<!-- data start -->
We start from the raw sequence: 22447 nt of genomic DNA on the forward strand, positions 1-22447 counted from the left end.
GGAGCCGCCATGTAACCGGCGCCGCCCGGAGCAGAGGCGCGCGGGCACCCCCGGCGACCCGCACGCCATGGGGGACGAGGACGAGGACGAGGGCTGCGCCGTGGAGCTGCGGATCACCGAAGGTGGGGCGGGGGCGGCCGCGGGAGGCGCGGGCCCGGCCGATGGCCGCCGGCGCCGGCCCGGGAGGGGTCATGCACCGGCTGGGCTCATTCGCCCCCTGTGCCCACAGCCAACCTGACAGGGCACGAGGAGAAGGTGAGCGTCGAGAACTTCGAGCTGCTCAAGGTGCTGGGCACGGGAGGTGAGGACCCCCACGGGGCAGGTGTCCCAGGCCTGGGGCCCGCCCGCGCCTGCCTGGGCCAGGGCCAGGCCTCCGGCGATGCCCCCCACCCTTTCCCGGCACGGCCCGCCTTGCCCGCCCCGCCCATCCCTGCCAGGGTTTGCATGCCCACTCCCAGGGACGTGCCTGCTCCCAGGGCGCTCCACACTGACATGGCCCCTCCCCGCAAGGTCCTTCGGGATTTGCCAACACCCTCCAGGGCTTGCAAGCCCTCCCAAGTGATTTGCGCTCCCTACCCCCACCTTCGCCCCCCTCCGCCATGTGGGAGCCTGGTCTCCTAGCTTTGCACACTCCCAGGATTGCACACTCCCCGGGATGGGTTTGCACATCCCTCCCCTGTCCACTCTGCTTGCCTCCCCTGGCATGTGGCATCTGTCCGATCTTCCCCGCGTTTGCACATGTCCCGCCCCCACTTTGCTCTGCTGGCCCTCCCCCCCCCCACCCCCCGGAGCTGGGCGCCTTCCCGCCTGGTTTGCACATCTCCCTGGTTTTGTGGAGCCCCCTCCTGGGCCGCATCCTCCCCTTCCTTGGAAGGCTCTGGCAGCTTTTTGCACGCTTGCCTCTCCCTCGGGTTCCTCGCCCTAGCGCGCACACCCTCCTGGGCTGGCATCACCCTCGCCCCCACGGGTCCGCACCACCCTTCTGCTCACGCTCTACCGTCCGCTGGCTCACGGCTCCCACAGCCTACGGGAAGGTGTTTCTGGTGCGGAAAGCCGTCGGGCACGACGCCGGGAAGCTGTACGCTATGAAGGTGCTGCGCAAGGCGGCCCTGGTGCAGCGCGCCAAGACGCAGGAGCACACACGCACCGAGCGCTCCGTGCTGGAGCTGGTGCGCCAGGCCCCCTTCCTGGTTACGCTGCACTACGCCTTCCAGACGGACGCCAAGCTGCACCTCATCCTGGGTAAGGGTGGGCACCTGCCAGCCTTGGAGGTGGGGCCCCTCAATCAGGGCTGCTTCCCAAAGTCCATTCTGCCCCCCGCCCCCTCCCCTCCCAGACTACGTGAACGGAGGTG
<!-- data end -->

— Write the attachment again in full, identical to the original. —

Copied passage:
We start from the raw sequence: 22447 nt of genomic DNA on the forward strand, positions 1-22447 counted from the left end.
GGAGCCGCCATGTAACCGGCGCCGCCCGGAGCAGAGGCGCGCGGGCACCCCCGGCGACCCGCACGCCATGGGGGACGAGGACGAGGACGAGGGCTGCGCCGTGGAGCTGCGGATCACCGAAGGTGGGGCGGGGGCGGCCGCGGGAGGCGCGGGCCCGGCCGATGGCCGCCGGCGCCGGCCCGGGAGGGGTCATGCACCGGCTGGGCTCATTCGCCCCCTGTGCCCACAGCCAACCTGACAGGGCACGAGGAGAAGGTGAGCGTCGAGAACTTCGAGCTGCTCAAGGTGCTGGGCACGGGAGGTGAGGACCCCCACGGGGCAGGTGTCCCAGGCCTGGGGCCCGCCCGCGCCTGCCTGGGCCAGGGCCAGGCCTCCGGCGATGCCCCCCACCCTTTCCCGGCACGGCCCGCCTTGCCCGCCCCGCCCATCCCTGCCAGGGTTTGCATGCCCACTCCCAGGGACGTGCCTGCTCCCAGGGCGCTCCACACTGACATGGCCCCTCCCCGCAAGGTCCTTCGGGATTTGCCAACACCCTCCAGGGCTTGCAAGCCCTCCCAAGTGATTTGCGCTCCCTACCCCCACCTTCGCCCCCCTCCGCCATGTGGGAGCCTGGTCTCCTAGCTTTGCACACTCCCAGGATTGCACACTCCCCGGGATGGGTTTGCACATCCCTCCCCTGTCCACTCTGCTTGCCTCCCCTGGCATGTGGCATCTGTCCGATCTTCCCCGCGTTTGCACATGTCCCGCCCCCACTTTGCTCTGCTGGCCCTCCCCCCCCCCACCCCCCGGAGCTGGGCGCCTTCCCGCCTGGTTTGCACATCTCCCTGGTTTTGTGGAGCCCCCTCCTGGGCCGCATCCTCCCCTTCCTTGGAAGGCTCTGGCAGCTTTTTGCACGCTTGCCTCTCCCTCGGGTTCCTCGCCCTAGCGCGCACACCCTCCTGGGCTGGCATCACCCTCGCCCCCACGGGTCCGCACCACCCTTCTGCTCACGCTCTACCGTCCGCTGGCTCACGGCTCCCACAGCCTACGGGAAGGTGTTTCTGGTGCGGAAAGCCGTCGGGCACGACGCCGGGAAGCTGTACGCTATGAAGGTGCTGCGCAAGGCGGCCCTGGTGCAGCGCGCCAAGACGCAGGAGCACACACGCACCGAGCGCTCCGTGCTGGAGCTGGTGCGCCAGGCCCCCTTCCTGGTTACGCTGCACTACGCCTTCCAGACGGACGCCAAGCTGCACCTCATCCTGGGTAAGGGTGGGCACCTGCCAGCCTTGGAGGTGGGGCCCCTCAATCAGGGCTGCTTCCCAAAGTCCATTCTGCCCCCCGCCCCCTCCCCTCCCAGACTACGTGAACGGAGGTG